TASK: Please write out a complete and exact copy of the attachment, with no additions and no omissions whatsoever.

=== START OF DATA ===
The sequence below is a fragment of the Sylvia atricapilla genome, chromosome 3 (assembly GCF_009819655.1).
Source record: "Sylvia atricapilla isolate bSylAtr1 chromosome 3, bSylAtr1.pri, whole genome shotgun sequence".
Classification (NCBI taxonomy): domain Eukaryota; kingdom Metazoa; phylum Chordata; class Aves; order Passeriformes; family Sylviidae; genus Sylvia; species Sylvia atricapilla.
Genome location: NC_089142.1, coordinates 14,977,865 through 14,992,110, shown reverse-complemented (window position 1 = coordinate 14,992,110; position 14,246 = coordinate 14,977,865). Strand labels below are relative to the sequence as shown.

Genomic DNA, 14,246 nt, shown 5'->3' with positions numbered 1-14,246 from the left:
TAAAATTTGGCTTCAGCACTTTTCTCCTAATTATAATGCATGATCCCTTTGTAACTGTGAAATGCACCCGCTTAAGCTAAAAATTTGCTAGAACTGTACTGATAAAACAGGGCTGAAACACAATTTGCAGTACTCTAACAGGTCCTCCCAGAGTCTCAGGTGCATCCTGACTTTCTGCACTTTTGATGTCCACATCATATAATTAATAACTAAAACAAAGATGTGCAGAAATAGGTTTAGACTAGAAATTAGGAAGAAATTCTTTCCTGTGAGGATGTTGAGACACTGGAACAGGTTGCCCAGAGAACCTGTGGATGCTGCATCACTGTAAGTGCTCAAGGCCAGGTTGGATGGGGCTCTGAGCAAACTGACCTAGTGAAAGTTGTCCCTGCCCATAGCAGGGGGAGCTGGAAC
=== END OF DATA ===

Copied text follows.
The sequence below is a fragment of the Sylvia atricapilla genome, chromosome 3 (assembly GCF_009819655.1).
Source record: "Sylvia atricapilla isolate bSylAtr1 chromosome 3, bSylAtr1.pri, whole genome shotgun sequence".
Classification (NCBI taxonomy): domain Eukaryota; kingdom Metazoa; phylum Chordata; class Aves; order Passeriformes; family Sylviidae; genus Sylvia; species Sylvia atricapilla.
Genome location: NC_089142.1, coordinates 14,977,865 through 14,992,110, shown reverse-complemented (window position 1 = coordinate 14,992,110; position 14,246 = coordinate 14,977,865). Strand labels below are relative to the sequence as shown.

Genomic DNA, 14,246 nt, shown 5'->3' with positions numbered 1-14,246 from the left:
TAAAATTTGGCTTCAGCACTTTTCTCCTAATTATAATGCATGATCCCTTTGTAACTGTGAAATGCACCCGCTTAAGCTAAAAATTTGCTAGAACTGTACTGATAAAACAGGGCTGAAACACAATTTGCAGTACTCTAACAGGTCCTCCCAGAGTCTCAGGTGCATCCTGACTTTCTGCACTTTTGATGTCCACATCATATAATTAATAACTAAAACAAAGATGTGCAGAAATAGGTTTAGACTAGAAATTAGGAAGAAATTCTTTCCTGTGAGGATGTTGAGACACTGGAACAGGTTGCCCAGAGAACCTGTGGATGCTGCATCACTGTAAGTGCTCAAGGCCAGGTTGGATGGGGCTCTGAGCAAACTGACCTAGTGAAAGTTGTCCCTGCCCATAGCAGGGGGAGCTGGAAC